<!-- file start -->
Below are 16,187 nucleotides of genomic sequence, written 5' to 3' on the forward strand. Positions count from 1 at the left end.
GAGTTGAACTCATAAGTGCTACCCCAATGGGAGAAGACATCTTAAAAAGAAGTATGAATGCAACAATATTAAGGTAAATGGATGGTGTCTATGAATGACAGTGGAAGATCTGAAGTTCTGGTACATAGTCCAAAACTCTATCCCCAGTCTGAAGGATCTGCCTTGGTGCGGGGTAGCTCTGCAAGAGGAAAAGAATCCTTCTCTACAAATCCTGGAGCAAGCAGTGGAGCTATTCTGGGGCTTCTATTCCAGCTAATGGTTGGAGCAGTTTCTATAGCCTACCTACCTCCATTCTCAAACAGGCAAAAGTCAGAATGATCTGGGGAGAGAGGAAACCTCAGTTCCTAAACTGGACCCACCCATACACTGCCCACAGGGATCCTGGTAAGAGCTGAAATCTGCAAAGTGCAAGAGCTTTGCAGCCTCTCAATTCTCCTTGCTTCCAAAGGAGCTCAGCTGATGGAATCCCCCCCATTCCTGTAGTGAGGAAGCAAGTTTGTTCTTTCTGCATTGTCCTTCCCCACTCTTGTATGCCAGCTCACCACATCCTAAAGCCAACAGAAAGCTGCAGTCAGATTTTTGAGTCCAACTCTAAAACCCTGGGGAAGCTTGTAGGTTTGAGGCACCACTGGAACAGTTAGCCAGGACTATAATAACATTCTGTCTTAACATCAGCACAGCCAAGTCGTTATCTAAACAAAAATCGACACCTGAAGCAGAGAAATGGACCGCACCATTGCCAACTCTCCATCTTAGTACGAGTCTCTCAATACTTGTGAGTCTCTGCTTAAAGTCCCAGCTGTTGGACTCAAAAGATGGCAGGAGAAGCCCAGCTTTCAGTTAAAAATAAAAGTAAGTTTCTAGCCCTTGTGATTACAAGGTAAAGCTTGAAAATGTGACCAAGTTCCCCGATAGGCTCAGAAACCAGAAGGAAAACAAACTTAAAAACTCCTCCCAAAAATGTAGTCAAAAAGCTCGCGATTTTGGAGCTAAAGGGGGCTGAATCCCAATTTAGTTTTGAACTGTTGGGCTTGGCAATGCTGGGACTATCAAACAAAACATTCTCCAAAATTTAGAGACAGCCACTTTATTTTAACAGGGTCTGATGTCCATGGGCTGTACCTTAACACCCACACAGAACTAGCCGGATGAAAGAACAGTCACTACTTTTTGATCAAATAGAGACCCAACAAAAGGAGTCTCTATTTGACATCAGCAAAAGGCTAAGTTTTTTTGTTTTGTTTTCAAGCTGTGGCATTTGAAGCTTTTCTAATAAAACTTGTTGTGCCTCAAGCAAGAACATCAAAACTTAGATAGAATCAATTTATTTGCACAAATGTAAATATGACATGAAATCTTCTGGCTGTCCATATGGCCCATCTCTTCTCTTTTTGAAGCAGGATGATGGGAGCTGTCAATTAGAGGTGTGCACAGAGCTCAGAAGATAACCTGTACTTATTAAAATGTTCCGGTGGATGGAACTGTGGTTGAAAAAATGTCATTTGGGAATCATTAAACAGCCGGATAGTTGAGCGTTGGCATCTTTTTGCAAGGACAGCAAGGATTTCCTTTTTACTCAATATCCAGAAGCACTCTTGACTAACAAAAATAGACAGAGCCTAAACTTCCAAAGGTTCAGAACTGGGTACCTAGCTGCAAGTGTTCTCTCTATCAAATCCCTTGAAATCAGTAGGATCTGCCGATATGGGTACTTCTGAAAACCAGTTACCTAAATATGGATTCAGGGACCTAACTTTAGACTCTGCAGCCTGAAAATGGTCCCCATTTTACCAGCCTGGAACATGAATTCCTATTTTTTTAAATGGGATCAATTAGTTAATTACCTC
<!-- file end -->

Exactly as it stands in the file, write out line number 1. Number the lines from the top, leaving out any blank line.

Below are 16,187 nucleotides of genomic sequence, written 5' to 3' on the forward strand. Positions count from 1 at the left end.